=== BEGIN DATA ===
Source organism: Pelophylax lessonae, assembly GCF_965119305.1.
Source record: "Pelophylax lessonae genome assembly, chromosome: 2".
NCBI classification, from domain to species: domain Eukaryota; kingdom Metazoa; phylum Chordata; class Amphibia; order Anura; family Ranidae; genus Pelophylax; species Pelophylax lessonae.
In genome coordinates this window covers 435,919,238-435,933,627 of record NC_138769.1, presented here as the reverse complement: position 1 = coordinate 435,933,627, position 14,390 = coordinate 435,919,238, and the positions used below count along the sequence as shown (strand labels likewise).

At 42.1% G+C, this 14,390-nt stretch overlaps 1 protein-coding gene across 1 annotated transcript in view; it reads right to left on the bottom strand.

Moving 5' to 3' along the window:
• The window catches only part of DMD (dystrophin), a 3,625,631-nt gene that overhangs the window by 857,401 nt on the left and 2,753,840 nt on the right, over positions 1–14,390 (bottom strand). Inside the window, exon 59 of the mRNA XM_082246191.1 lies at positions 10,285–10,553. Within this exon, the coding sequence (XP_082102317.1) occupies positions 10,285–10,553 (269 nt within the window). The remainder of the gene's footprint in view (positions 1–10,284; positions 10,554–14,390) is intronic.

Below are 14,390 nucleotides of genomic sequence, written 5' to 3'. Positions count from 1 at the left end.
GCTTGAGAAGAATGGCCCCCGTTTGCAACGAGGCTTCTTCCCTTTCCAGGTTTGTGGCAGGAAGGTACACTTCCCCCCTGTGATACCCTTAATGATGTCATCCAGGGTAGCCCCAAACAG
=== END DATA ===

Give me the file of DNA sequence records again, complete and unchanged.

Source organism: Pelophylax lessonae, assembly GCF_965119305.1.
Source record: "Pelophylax lessonae genome assembly, chromosome: 2".
NCBI classification, from domain to species: domain Eukaryota; kingdom Metazoa; phylum Chordata; class Amphibia; order Anura; family Ranidae; genus Pelophylax; species Pelophylax lessonae.
In genome coordinates this window covers 435,919,238-435,933,627 of record NC_138769.1, presented here as the reverse complement: position 1 = coordinate 435,933,627, position 14,390 = coordinate 435,919,238, and the positions used below count along the sequence as shown (strand labels likewise).

At 42.1% G+C, this 14,390-nt stretch overlaps 1 protein-coding gene across 1 annotated transcript in view; it reads right to left on the bottom strand.

Moving 5' to 3' along the window:
• The window catches only part of DMD (dystrophin), a 3,625,631-nt gene that overhangs the window by 857,401 nt on the left and 2,753,840 nt on the right, over positions 1–14,390 (bottom strand). Inside the window, exon 59 of the mRNA XM_082246191.1 lies at positions 10,285–10,553. Within this exon, the coding sequence (XP_082102317.1) occupies positions 10,285–10,553 (269 nt within the window). The remainder of the gene's footprint in view (positions 1–10,284; positions 10,554–14,390) is intronic.

Below are 14,390 nucleotides of genomic sequence, written 5' to 3'. Positions count from 1 at the left end.
GCTTGAGAAGAATGGCCCCCGTTTGCAACGAGGCTTCTTCCCTTTCCAGGTTTGTGGCAGGAAGGTACACTTCCCCCCTGTGATACCCTTAATGATGTCATCCAGGGTAGCCCCAAACAG